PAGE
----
Not only is my spiritual personality occasionally better served on Shabbat with a dose of rock 'n' roll, but it is an authentic Jewish experience to do so. Every Shabbat we symbolically reenact the moment of revelation at Mount Sinai. The biblical account of revelation at Sinai seems to me to be more like a rock concert than a silent meditation. "There was thunder and lightning, a dense fog covered the mountain, there was a loud horn and everyone shook. Mount Sinai was smoking, and trembling violently, the horn grew louder .. .all the people saw the sounds of the thunder and lightning, the blare of the horn and of the mountain smoking" (Exodus 20). One might argue that attending a rock concert, with a laser light show, fog and smoke machines, booms of horns and thunder, pyrotechnics perhaps, and a crowd of thousands all listening for Truth, would be the most accurate way to symbolically recreate revelation.
There is also an implicit sensuality that runs through rock 'n' roll, ever since Elvis' hips first gyrated. While some might argue that rock 'n' roll, with its sensuality, passion and intensity is counter to the religious spirit of Shabbat, I would argue that on the contrary, Shabbat is an extremely physical as well as a spiritual time, when we are meant to take delight in sensual experiences of touch, taste and smells. There is a long standing rabbinic tradition, both in mystical Judaism and in the Talmud, that erev Shabbat, the evening of Shabbat, is a particularly auspicious time for sexual relations. Sexual relations on erev Shabbat are viewed in these texts as acts of joy with spiritual and potentially profound mystical ramifications. Sexual activity is viewed in this context as a sacred spiritual act with purpose that goes far beyond a simplistic notion of sex as an act of procreation.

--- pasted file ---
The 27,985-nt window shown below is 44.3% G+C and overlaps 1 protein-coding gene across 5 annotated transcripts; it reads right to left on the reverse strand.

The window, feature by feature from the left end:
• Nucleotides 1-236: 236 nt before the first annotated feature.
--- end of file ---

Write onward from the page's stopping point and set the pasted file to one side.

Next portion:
So in honoring the part of myself, and of many members of my community that crave the spiritual experience of "rocking out," we have created our first ever "Rock 'n' Roll Shabbat." At this service we moved our way through the matbeah, the traditional structure of a Friday night service by setting some liturgical pieces to rock 'n' roll or more upbeat tunes. We also insert rock songs into certain "thematic" prayers at key moments in the service. The service was, of course, followed by a party. For some, it was the most powerful Shabbat experience they have ever had.